Katherine Thorson was fired for excessiveafter missing four days of work due to stomach cramps and medical tests. All of her tests were normal, but weeks later (after her firing) another doctor diagnosed her with stress-related ailments that could be managed with antacids.
She sued her employer, claiming all her absences were covered under theAct. The company argued that Thorson did not have a "serious health condition" within the meaning of the .
The court sided with Thorson, awarding her nearly $50,000 plus interest, court costs and attorney fees. (Thorson v. Gemini Inc., No. 99-1708, 8th Cir., 2000)
Advice: Recent court rulings like this one have watered down the meaning of "serious" health condition. The courts are relying on Labor Department regulations that say even a common cold may qualify if two other key standards are met: inability to work for more than three consecutive days and continuing treatment by a health care provider.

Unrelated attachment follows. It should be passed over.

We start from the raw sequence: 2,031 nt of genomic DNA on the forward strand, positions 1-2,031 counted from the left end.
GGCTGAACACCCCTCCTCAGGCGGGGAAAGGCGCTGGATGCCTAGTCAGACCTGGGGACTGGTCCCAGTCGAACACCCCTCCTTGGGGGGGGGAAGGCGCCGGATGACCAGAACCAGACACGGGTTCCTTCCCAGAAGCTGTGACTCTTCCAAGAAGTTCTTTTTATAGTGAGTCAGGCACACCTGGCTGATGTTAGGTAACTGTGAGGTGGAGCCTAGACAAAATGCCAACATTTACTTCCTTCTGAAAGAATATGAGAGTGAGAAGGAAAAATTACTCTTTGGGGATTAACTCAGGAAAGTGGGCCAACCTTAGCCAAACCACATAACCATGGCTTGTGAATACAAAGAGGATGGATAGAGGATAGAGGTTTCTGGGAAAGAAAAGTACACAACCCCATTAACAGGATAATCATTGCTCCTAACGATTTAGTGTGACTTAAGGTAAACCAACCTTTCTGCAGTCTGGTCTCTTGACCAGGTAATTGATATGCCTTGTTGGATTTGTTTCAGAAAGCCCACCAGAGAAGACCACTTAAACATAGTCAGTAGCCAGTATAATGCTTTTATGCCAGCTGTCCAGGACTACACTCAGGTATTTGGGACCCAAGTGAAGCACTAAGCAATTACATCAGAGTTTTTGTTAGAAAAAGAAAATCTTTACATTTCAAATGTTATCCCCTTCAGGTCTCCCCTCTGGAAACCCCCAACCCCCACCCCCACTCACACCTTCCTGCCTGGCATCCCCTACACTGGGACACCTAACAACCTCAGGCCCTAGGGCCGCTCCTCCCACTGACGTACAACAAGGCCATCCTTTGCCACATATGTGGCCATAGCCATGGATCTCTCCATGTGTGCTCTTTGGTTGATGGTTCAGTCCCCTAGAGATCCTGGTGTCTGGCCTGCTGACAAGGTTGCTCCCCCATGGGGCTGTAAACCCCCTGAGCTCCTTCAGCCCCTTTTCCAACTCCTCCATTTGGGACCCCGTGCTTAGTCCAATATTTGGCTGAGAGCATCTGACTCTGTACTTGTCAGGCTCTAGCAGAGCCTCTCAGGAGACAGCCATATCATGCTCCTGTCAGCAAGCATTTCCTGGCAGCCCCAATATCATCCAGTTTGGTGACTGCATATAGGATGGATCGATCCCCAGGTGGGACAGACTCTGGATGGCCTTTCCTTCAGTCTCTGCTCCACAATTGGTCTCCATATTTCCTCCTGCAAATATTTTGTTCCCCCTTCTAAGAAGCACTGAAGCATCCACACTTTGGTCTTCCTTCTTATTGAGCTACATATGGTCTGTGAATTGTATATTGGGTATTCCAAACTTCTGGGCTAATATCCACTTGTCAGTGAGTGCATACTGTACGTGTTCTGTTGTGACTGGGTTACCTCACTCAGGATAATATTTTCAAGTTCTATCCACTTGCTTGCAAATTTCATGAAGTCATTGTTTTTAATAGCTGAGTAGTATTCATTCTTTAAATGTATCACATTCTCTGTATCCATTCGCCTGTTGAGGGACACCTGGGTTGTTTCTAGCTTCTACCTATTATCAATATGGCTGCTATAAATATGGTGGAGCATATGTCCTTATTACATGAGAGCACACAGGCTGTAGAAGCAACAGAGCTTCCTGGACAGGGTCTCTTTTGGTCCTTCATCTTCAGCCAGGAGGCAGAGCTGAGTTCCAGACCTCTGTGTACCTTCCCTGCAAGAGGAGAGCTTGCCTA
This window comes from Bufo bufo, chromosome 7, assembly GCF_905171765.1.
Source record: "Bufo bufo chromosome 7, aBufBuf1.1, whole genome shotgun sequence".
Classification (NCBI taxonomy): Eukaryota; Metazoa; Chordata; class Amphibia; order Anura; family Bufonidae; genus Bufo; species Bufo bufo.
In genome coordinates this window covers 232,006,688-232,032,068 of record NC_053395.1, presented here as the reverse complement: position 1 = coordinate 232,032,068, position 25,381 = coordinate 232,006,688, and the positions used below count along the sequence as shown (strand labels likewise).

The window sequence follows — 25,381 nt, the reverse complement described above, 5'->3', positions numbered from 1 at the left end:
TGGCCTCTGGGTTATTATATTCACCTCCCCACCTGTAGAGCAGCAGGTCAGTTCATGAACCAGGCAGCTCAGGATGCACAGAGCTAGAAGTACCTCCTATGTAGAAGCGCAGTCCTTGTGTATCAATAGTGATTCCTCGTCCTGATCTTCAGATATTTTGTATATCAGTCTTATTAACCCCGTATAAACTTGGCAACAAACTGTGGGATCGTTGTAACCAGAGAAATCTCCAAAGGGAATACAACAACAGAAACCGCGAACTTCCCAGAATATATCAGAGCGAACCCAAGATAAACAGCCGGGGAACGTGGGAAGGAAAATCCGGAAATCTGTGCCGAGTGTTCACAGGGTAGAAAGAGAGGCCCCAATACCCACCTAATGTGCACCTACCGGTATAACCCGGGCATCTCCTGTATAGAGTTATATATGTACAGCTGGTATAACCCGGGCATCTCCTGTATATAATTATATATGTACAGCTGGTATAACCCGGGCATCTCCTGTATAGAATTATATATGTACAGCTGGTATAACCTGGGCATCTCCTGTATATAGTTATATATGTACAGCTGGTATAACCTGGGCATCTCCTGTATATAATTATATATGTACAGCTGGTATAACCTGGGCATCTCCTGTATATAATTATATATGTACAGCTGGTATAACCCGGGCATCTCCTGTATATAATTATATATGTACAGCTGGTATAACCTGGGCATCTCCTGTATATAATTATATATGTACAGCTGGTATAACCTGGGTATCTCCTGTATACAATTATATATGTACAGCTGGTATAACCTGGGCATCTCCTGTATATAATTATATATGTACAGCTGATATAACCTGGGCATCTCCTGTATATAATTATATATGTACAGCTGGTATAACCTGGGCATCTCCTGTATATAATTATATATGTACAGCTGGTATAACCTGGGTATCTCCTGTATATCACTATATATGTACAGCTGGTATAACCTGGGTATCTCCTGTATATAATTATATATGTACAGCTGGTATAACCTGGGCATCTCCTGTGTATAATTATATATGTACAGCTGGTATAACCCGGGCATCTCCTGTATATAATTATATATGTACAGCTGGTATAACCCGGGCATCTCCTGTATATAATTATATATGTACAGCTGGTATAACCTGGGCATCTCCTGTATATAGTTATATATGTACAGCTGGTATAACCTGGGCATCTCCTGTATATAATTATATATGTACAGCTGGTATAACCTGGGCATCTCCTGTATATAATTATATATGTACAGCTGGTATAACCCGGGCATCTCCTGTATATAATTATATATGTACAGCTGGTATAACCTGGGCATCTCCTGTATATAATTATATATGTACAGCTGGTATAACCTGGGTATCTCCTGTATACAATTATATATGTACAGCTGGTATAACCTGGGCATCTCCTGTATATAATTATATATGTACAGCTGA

The employer in this case might have won if it had taken advantage of FMLA procedures to prevent abuse. You should, as part of your sick leave and attendance policies, require a doctor's certification for all absences of three days or more. Ask the doctor for details on the diagnosis, length of the illness and a statement that the employee was unable to perform the essential functions of the job. You can also require a second opinion at your expense.
- Firing a 'That's not in my job description' complainer
- Ex-NBA cop claims firing was retaliation
- Review insurance policies for legally dangerous exclusions
- When good workers go bad: 'Employee of year' award doesn't give immunity from firing
- DOJ report concludes political bias may have led to Stricklin's hiring